If you can still service clients while working from home, consider yourself fortunate.
This becomes very ugly very quickly. The next unemployment claims data could number in the 2 or 3 million range. We could lose 3-40 million jobs over a month (although many job losses might be temporary). And unemployment rate of 27% or higher is possible. A recession is here already, and it could even get worse – a depression.
We are looking at a situation where people will run out of money very quickly – for food, rent, medicine, and utilities. It is historically unprecedented.
In response, the Federal Reserve has engaged in a massive monetary stimulus smaller but similar to that of the Great Financial Crisis (GFC) of 2008-09. We are still waiting on Congress to pass a fiscal stimulus.
The issue Congress is confronting is driven by the ideological affiliations of its members. They are mostly traditional Liberals and Conservatives, whose belief systems are not optimal for dealing with this sort of economic/health crisis. We would be best served if there were a few practical technocrats in Congress, but that’s another discussion entirely.
Given the backdrop described above, what should a bailout package hope to accomplish? I spent a few years analyzing the problems with the bank bailouts last go around, and all the problems therein. We want to avoid another panicky “just throw cash at everything” approach as costly and suboptimal. Instead, we should be more specific and targeted at the issues described above.
I would want to see Congress’ fiscal response cover both Households and Businesses
–Healthcare: People without health insurance should have their Coronavirus tests and medical care covered. The alternative is a sick person as a vector for additional infections
–Credit: Make sure people can pay their rent or mortgage payments; provide a rent, mortgage guarantee for the next 3 months. Freeze all defaults/evictions until this passes.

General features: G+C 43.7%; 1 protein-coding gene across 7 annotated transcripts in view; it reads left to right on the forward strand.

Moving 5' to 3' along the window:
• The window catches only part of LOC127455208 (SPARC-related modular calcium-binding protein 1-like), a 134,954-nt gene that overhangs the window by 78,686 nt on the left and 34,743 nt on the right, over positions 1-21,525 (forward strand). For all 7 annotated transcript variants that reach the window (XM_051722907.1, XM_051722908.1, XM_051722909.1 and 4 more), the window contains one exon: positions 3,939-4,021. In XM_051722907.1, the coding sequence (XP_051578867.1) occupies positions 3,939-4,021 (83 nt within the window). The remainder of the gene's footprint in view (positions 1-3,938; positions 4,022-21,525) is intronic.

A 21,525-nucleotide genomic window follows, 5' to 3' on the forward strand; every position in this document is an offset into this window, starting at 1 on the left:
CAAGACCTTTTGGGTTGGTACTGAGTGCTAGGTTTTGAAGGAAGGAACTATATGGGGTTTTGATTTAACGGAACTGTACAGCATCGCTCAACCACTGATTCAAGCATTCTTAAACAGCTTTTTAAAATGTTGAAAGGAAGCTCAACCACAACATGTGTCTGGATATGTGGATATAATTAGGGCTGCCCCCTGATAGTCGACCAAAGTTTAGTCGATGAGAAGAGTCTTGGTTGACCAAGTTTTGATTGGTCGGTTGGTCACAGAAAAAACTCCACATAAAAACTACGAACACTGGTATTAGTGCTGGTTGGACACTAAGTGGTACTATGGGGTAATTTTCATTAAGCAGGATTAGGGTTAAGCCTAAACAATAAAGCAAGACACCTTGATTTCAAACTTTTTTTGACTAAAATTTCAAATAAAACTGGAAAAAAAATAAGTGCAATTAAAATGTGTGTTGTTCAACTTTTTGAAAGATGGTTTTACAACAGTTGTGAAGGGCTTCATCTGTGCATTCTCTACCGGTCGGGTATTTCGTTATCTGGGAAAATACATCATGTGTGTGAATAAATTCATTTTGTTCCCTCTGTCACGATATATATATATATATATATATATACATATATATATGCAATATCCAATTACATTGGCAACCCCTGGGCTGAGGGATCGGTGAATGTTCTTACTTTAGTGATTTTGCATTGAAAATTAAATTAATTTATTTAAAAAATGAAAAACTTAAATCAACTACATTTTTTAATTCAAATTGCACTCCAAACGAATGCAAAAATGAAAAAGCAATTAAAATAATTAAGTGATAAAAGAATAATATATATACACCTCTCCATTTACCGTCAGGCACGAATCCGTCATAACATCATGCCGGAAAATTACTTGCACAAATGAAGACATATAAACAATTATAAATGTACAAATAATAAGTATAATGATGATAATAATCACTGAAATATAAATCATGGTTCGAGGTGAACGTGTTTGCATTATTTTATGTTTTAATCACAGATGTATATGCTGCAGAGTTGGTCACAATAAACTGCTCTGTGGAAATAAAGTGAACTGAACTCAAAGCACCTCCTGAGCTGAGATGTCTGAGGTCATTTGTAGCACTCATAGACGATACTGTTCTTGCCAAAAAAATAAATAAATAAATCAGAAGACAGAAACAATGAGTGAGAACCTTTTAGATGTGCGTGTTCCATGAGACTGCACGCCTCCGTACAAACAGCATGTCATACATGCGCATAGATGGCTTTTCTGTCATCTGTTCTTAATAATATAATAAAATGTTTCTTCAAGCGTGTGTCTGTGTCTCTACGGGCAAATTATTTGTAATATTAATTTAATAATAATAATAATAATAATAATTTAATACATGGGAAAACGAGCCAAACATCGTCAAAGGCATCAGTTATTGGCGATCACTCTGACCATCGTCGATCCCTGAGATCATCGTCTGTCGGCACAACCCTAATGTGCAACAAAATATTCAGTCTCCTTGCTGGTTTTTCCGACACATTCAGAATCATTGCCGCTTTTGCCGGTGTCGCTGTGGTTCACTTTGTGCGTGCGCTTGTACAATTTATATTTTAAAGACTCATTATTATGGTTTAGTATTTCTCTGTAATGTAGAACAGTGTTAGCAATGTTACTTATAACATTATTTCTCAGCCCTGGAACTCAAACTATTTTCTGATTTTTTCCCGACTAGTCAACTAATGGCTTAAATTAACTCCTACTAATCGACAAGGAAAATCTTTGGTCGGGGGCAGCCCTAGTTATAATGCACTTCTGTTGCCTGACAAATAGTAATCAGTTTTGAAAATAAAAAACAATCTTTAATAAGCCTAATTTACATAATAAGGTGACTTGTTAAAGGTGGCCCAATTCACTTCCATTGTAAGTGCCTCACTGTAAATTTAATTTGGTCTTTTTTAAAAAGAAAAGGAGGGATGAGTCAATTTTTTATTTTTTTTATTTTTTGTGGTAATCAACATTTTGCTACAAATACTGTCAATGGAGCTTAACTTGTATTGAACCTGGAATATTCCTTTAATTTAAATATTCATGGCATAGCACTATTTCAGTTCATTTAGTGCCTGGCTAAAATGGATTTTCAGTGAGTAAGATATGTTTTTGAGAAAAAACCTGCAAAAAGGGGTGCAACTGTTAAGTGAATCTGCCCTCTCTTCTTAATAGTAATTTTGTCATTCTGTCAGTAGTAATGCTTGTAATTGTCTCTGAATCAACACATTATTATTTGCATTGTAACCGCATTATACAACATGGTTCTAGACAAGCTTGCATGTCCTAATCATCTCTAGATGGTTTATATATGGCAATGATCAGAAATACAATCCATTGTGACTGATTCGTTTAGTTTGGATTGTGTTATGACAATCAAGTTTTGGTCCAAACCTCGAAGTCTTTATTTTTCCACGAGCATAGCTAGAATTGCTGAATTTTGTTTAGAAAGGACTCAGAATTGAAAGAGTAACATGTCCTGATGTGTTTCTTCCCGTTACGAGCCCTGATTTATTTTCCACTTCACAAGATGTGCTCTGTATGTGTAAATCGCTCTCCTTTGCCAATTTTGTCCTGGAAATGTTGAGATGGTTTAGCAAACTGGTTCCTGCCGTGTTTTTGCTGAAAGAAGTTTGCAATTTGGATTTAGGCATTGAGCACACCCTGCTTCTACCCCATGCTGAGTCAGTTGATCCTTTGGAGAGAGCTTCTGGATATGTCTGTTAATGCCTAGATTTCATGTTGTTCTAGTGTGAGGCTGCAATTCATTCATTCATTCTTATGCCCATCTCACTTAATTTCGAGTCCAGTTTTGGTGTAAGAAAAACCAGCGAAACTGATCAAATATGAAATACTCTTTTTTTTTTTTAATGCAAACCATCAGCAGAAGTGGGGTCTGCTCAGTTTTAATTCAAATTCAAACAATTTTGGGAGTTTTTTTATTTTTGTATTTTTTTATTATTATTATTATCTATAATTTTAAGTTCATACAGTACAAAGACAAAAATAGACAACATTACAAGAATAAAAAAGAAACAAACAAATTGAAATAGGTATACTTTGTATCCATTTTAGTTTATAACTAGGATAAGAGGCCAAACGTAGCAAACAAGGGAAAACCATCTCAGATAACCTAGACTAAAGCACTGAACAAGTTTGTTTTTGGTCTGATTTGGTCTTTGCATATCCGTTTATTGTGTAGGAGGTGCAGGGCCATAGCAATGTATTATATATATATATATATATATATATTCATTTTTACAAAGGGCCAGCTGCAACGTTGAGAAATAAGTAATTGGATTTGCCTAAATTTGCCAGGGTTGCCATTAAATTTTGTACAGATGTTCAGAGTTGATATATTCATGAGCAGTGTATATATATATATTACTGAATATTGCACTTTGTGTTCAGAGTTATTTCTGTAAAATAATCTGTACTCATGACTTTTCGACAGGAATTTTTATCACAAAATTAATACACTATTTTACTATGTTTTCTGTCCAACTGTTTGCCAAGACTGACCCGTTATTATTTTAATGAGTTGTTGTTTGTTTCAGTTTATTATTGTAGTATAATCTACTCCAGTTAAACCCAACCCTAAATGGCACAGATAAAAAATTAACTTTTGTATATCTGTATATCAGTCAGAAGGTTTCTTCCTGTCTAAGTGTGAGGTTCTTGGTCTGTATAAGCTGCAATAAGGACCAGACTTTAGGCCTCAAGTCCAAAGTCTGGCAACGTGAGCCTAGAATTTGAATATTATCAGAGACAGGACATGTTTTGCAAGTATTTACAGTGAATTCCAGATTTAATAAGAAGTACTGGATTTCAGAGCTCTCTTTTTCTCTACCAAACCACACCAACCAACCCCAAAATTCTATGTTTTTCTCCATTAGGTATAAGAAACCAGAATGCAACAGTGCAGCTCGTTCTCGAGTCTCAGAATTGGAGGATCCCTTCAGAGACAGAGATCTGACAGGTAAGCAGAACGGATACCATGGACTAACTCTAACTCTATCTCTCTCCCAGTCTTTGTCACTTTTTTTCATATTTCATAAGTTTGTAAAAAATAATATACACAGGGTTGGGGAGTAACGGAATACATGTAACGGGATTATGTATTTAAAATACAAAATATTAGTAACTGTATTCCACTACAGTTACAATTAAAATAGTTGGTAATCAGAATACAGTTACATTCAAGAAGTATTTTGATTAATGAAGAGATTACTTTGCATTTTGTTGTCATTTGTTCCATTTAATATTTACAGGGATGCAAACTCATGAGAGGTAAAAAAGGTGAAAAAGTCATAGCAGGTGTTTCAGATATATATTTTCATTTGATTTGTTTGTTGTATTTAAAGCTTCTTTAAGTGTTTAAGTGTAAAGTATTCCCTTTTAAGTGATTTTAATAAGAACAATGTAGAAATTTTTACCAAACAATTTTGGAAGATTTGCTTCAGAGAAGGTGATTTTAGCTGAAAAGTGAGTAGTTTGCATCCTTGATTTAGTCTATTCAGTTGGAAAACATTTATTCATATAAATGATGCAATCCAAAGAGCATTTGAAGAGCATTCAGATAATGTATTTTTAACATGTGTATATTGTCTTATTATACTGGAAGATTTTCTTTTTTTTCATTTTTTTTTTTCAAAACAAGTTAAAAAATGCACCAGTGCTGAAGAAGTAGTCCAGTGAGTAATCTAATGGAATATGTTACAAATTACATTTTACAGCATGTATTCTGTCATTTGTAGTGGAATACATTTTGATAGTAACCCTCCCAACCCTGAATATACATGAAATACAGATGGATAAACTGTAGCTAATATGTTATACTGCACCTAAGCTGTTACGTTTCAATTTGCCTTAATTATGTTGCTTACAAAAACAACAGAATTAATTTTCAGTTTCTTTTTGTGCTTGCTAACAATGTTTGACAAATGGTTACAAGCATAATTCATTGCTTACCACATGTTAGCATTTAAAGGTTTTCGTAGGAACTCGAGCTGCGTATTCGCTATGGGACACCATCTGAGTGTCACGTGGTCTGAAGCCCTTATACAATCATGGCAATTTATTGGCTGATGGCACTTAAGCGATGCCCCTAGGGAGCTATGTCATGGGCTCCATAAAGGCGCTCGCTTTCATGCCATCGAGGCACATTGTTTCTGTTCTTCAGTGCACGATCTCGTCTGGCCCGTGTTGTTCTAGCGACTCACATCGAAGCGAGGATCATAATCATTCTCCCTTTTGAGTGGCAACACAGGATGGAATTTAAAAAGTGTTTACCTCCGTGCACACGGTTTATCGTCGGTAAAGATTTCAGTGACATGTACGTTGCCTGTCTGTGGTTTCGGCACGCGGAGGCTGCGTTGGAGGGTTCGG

–Unemployment: People who have been laid off need an income to buy food and pay bills. A Universal Basic Income of ~$2-4000 per household per month for the next 3 months is a good start. Extend Food stamp coverage as well.
–Loans: Create a loan facility for companies that cannot tap the credit markets;
–Limits: Put rational limitations on companies that use the credit facility. It exists to keep people paid and the economy moving. If you tap the credit facility, you cannot issue company bonuses, management raises, pay dividends or do a share buyback for 5 years after credit is used and paid back in full.
–Medicines: Ensure vital medical supply needs are being met. If we have to use war powers acts to order the manufacture of ventilators and use the army to build temporary hospitals, then so be it.
This was the great missed opportunity of 2008-09. We should be making smarter use of bankruptcy courts for reorganizing companies that are over-leveraged, or have debt but good assets. (Airline and hotel sectors are perfect examples). Don’t rescue one sector but ignore the others, aka picking winners and losers. If you rescue airlines, what about real estate, retail, automobiles, restaurants, energy, manufacturing, utilities, mining and forestry, etc.?
Bankruptcy exists for a reason – it is a reset.
Remember the goal of this fiscal stimulus and bailout — it is to help the economy, and the people in it, get through a unique period in time. It should not be an opportunity for Congress to reward its buddies or to create the opportunity for corruption to occur.
We can accomplish this if we are thoughtful and intelligent in our approach.
10.Win the day
As a child, my father (himself a financial advisor) had a single obsession—paying off our house. For him, debt was a burden he hated so thoroughly he referred to it as “a four-letter word, just like the rest of them.” To track his progress toward paying off the house, he kept a poster in his closet with the outline of a home filled with tiny squares, each representing one thousand dollars he owed. Each time he made a payment toward the house, he colored in the appropriate number of squares, inevitably sighing with deep satisfaction. As a consequence of this goal-orientation, as well as a lot of nights of us eating Beanee-Weenees, he was able to pay off our home at the young age of 35.